Jiulong Baguazhang is a complete internal martial and health method. There are very few arts taught today that contain the depth and profundity of training that Jiulong presents to its students. Here is a sample of the path one takes while training for martial arts (Zhandouli) in the Jiulong system. Dr. Painter the current Shifu of this art has developed a progressive training regimen that is capable of bringing very powerful results in all levels of internal development. Each of the eight palms is trained in these ways to develop their unique abilities.
When one begins training in the “palms” of Jiulong each palm is associated with a trigram from the Yijing. The student begins by learning to recognize the Gua symbol and then learns each of the correspondences for that particular Gua.
These correspondences will be used to form a mental image upon which the student will meditate. If learning martial art he will meditate upon the energy and Qi associations of the Gua. This meditation will take place first during Quiet Sitting practice. For example in the practice of Heaven palm the student might attempt to think of what he would act and move like if he were a huge all powerful Chinese dragon flying in the sky. He will also focus on the color and Qi meridians associated with this Gua in the Yijing.
The purpose of this practice is to build an internal association with a specific type of power or energy that will be stimulated internally and externally when practicing the shapes and postures of this particular palm. An analogy to this type of practice is similar to a person who is dieting or exercising placing a photo of an exceptionally fit, trim, strong model on the icebox and using that image as a goal to aspire to. Constantly seeing that image reinforces the goals of training to attain the ideal level of strength, power, longevity, fitness or spiritual ideals.
Students begin by learning the three basic power development exercises for creating neuromuscular synergy that leads to real internal strength. Dr. Painter includes scientific / medical proof of how and why standing training works to create health and internal power.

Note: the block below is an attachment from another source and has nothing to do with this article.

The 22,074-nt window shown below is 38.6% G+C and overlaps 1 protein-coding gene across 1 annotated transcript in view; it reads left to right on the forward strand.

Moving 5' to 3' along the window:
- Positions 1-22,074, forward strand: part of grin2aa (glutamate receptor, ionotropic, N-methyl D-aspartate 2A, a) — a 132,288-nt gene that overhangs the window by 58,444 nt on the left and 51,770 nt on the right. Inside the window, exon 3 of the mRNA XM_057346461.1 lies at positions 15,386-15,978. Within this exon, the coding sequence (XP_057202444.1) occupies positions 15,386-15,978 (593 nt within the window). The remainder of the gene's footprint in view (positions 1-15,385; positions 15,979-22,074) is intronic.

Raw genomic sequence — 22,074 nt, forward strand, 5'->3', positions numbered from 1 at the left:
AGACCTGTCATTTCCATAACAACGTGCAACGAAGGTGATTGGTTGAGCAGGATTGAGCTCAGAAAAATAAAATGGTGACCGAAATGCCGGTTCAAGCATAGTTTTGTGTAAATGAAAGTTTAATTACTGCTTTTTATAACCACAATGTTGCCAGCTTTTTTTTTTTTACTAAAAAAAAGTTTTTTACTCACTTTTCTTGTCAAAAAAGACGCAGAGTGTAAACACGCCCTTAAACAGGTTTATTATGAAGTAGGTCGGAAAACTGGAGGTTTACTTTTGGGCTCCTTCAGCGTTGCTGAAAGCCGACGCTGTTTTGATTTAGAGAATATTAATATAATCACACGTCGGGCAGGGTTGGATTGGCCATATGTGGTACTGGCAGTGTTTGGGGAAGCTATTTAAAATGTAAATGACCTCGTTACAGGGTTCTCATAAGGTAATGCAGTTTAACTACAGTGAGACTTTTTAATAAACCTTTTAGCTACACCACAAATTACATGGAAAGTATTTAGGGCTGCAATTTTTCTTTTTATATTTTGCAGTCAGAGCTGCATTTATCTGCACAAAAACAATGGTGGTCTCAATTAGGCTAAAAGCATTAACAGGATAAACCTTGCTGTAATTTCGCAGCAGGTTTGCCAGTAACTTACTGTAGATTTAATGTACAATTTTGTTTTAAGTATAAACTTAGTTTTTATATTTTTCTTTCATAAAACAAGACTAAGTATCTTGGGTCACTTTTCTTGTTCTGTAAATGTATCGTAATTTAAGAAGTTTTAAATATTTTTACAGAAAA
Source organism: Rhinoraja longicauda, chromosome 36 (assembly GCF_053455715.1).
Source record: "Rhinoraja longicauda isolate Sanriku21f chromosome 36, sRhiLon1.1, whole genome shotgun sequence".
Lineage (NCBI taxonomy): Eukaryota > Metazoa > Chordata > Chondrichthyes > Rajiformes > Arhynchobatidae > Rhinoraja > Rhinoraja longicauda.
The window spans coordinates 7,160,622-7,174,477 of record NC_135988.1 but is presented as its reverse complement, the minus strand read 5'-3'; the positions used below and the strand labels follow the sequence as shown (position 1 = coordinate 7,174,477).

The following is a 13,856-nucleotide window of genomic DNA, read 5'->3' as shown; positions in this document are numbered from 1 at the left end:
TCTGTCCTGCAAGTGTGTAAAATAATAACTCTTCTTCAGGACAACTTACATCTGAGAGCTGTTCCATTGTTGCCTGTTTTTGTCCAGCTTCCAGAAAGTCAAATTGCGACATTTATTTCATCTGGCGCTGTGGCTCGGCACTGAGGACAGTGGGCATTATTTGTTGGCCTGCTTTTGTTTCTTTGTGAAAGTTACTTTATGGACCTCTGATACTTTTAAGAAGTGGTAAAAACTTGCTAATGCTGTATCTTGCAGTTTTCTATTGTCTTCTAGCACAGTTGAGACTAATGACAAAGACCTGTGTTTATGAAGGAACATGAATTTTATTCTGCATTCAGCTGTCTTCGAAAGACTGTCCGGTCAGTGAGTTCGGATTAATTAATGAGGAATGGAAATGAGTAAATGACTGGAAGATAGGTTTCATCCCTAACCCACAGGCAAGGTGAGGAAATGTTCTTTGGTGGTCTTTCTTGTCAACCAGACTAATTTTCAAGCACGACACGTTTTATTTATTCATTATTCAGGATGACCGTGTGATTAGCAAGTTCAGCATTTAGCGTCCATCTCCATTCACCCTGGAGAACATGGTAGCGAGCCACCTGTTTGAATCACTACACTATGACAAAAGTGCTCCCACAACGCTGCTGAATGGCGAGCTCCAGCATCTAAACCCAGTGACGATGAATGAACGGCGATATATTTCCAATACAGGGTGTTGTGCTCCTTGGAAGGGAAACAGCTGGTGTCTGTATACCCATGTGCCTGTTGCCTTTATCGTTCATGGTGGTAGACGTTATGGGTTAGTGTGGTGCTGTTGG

The first level of basic Baguazhang Zhan Zhuang postures teaches how to open the energy gates with the three most important postures for centering, rooting and (Jin) emitting power. On level two the student learns how to expand the consciousness and intention to surround the body for sensitivity and awareness.
From the second level the student learns how to gather physical / mental energy and project it to create a dynamic “whole body” power directed from the mind. This is the essence of the Chinese maxim that states, “The mind commands, the body moves and the Qi follows”
Stationary training consists of studying the connections from the ground to the palms in the simplest yet most powerful path. Students learn how to summon “whole body” force by creating a dynamic Jin path of coordinated body energy. This process begins in the feet and travels from the legs to the hips, into the torso, spine, shoulders, arms and finally the palm. Two forms of training are employed here one in horse stance position and the other shifting from side to side utilizing the Dragon and Tiger stances of Jiulong training.
It is here that the student also learns how to make the body into a living Taiji and comes to understand the principles of balance and “power in reserve” energy. At each stage of the training the Shifu will help the student to test his or her progress through a series of exercises designed to show clearly if the skills are being obtained through proper practice.
To begin understanding how to blend the mental energy derived from Quiet Sitting with the body connections developed in Power Standing and Stationary Training we examine linear walking. Here the student uses walking combined with previous knowledge to produce Jin power.
The students learns that Baguazhang uses the entire bodies muscular system like a spring, flexible, up and down and in a circle at the same time. This earlier skill is coupled with continuous movement to create momentum for even more power.
To understand how power is generated by moving in Baguazhang and how to use subtle methods of neutralizing the energy of others we study the linear methods of moving first, as this is most natural to us and then proceed to the circular walking exercises. As each palm contains numerous hand positions there are many exercises to be derived from this form of training.